Porte de Choisy

[kml_flashembed movie="http://www.youtube.com/v/yH8-vfclSfU" width="425" height="350" wmode="transparent" /]

*Sorry, but this is the best I could find and it doesn’t have English subtitles. It’s basically a beauty salesman trying to sell his products to Xi Lin, the owner of a salon in Chinatown. Initially, she’s a tough customer, but then they fall in love. The film is meant to be a little “out there” and funny. I suggest you skip over to 2:51…

“Porte de Choisy” is one of the short films featured in the collection Paris Je T’aime directed by Christopher Doyle. Granted, this is in France but I figured that this short film applies to Said’s Orientalism and Ting’s The Power of Sexuality. After three minutes, we see Xi Lin opening the door for Henny in a strapless dress with a rather wide slit. That thirty second scene echoes the Occidental’s idea of the Orient–rather, their initial and romanticized idea–as the women being exotic, sensual, and with the help of that dress, sexually available. At this point in the film, Xi Lin is attracted to Henny and starts playing with her hair. She doesn’t think she fits Henny’s standards as an Asian woman because she looks different; thus, leading her to dye her hair blonde and straighten it to fit into what may be deemed “Western standards”. I can’t exactly remember the term we discussed in class, self-hatred? Something like that.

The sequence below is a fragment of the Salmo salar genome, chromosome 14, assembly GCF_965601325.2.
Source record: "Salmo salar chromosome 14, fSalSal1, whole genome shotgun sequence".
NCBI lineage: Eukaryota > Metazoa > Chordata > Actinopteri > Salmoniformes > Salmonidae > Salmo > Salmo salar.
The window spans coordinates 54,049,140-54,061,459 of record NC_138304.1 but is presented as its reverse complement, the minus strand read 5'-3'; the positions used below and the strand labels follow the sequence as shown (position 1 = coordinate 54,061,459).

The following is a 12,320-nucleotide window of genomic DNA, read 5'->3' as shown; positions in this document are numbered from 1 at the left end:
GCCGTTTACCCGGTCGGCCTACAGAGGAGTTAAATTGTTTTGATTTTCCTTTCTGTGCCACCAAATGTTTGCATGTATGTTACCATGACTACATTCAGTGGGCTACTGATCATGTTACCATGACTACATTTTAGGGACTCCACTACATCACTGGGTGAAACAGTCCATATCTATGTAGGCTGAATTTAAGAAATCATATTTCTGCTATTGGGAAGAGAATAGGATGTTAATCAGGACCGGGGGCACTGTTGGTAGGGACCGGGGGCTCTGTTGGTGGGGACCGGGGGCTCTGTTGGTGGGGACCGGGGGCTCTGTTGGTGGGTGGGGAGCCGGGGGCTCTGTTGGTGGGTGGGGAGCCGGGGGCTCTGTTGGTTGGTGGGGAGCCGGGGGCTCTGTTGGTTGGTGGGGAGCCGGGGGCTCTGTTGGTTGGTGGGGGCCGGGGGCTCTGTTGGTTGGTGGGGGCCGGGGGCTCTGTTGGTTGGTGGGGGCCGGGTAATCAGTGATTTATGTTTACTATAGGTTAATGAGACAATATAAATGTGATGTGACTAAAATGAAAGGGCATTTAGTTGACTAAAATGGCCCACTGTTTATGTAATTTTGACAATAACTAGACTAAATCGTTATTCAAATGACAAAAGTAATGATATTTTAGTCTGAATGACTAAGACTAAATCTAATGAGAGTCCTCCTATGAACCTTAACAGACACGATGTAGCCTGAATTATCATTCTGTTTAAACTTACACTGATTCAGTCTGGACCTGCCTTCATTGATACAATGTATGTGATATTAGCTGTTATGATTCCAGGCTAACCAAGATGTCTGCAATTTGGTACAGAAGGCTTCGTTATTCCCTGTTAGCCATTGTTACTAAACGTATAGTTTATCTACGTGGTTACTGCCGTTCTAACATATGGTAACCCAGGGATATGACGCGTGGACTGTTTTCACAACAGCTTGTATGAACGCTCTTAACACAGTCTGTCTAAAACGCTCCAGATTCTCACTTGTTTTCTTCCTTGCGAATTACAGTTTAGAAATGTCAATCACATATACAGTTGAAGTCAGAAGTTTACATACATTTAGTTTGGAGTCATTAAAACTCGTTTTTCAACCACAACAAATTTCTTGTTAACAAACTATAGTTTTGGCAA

Yes, it’s a happy ending and yes, it is a bit bizarre. I don’t know why but during our discussion on Friday, I thought of this short movie. All of you probably have a better shot of analyzing it than I do.

One Response to “Porte de Choisy”

  1. cttuley Says:

    LOVE this movie! I think I can appreciate this much more now. Last semester I took a class on the cultural history of modern China and we watched a lot of movies and I’m doing my thesis on the Cultural Revolution and film, and this is definitely very evocative of many modern Chinese films. Color plays a huge role in most Chinese films. This short reminds me of the films of the last decade, such as “The World,” where brightly colored sets are contrasted with a more drab reality. In this clip, the monk with the red robes in the dark bowling alley is a similar set up.

    What I think makes this clip so interesting is that the director took the very traditional elements of Chinese film while combining it with the popular elements of song and dance and kung-fu that can relate to a more “universal” audience. The orientalist themes, such as the seductive and powerful woman, are also things that would appeal to a larger audience who are used to those stereotypes.